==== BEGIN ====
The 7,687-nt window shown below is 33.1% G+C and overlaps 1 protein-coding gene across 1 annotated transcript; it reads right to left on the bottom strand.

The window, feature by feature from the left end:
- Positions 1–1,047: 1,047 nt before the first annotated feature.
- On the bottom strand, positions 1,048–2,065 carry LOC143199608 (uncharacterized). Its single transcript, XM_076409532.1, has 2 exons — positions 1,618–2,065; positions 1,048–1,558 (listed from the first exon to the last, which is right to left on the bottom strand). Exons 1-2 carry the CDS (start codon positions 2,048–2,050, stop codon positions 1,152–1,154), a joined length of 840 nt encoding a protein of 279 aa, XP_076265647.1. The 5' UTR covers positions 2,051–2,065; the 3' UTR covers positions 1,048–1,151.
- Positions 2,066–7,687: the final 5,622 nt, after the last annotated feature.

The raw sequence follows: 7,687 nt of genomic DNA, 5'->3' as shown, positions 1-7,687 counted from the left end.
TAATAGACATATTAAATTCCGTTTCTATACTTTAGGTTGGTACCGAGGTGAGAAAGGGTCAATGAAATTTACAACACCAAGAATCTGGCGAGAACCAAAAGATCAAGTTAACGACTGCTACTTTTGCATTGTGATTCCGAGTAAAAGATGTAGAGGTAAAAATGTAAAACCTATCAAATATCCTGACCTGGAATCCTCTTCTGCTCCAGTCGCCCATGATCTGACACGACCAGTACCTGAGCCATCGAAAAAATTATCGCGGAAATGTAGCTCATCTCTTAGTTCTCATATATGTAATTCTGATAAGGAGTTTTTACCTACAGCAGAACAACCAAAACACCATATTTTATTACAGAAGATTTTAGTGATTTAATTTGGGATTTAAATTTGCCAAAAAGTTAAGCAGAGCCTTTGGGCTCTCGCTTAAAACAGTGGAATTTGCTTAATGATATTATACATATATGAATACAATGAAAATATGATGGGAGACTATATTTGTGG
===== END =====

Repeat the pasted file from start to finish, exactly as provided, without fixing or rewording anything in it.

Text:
The 7,687-nt window shown below is 33.1% G+C and overlaps 1 protein-coding gene across 1 annotated transcript; it reads right to left on the bottom strand.

The window, feature by feature from the left end:
- Positions 1–1,047: 1,047 nt before the first annotated feature.
- On the bottom strand, positions 1,048–2,065 carry LOC143199608 (uncharacterized). Its single transcript, XM_076409532.1, has 2 exons — positions 1,618–2,065; positions 1,048–1,558 (listed from the first exon to the last, which is right to left on the bottom strand). Exons 1-2 carry the CDS (start codon positions 2,048–2,050, stop codon positions 1,152–1,154), a joined length of 840 nt encoding a protein of 279 aa, XP_076265647.1. The 5' UTR covers positions 2,051–2,065; the 3' UTR covers positions 1,048–1,151.
- Positions 2,066–7,687: the final 5,622 nt, after the last annotated feature.

The raw sequence follows: 7,687 nt of genomic DNA, 5'->3' as shown, positions 1-7,687 counted from the left end.
TAATAGACATATTAAATTCCGTTTCTATACTTTAGGTTGGTACCGAGGTGAGAAAGGGTCAATGAAATTTACAACACCAAGAATCTGGCGAGAACCAAAAGATCAAGTTAACGACTGCTACTTTTGCATTGTGATTCCGAGTAAAAGATGTAGAGGTAAAAATGTAAAACCTATCAAATATCCTGACCTGGAATCCTCTTCTGCTCCAGTCGCCCATGATCTGACACGACCAGTACCTGAGCCATCGAAAAAATTATCGCGGAAATGTAGCTCATCTCTTAGTTCTCATATATGTAATTCTGATAAGGAGTTTTTACCTACAGCAGAACAACCAAAACACCATATTTTATTACAGAAGATTTTAGTGATTTAATTTGGGATTTAAATTTGCCAAAAAGTTAAGCAGAGCCTTTGGGCTCTCGCTTAAAACAGTGGAATTTGCTTAATGATATTATACATATATGAATACAATGAAAATATGATGGGAGACTATATTTGTGG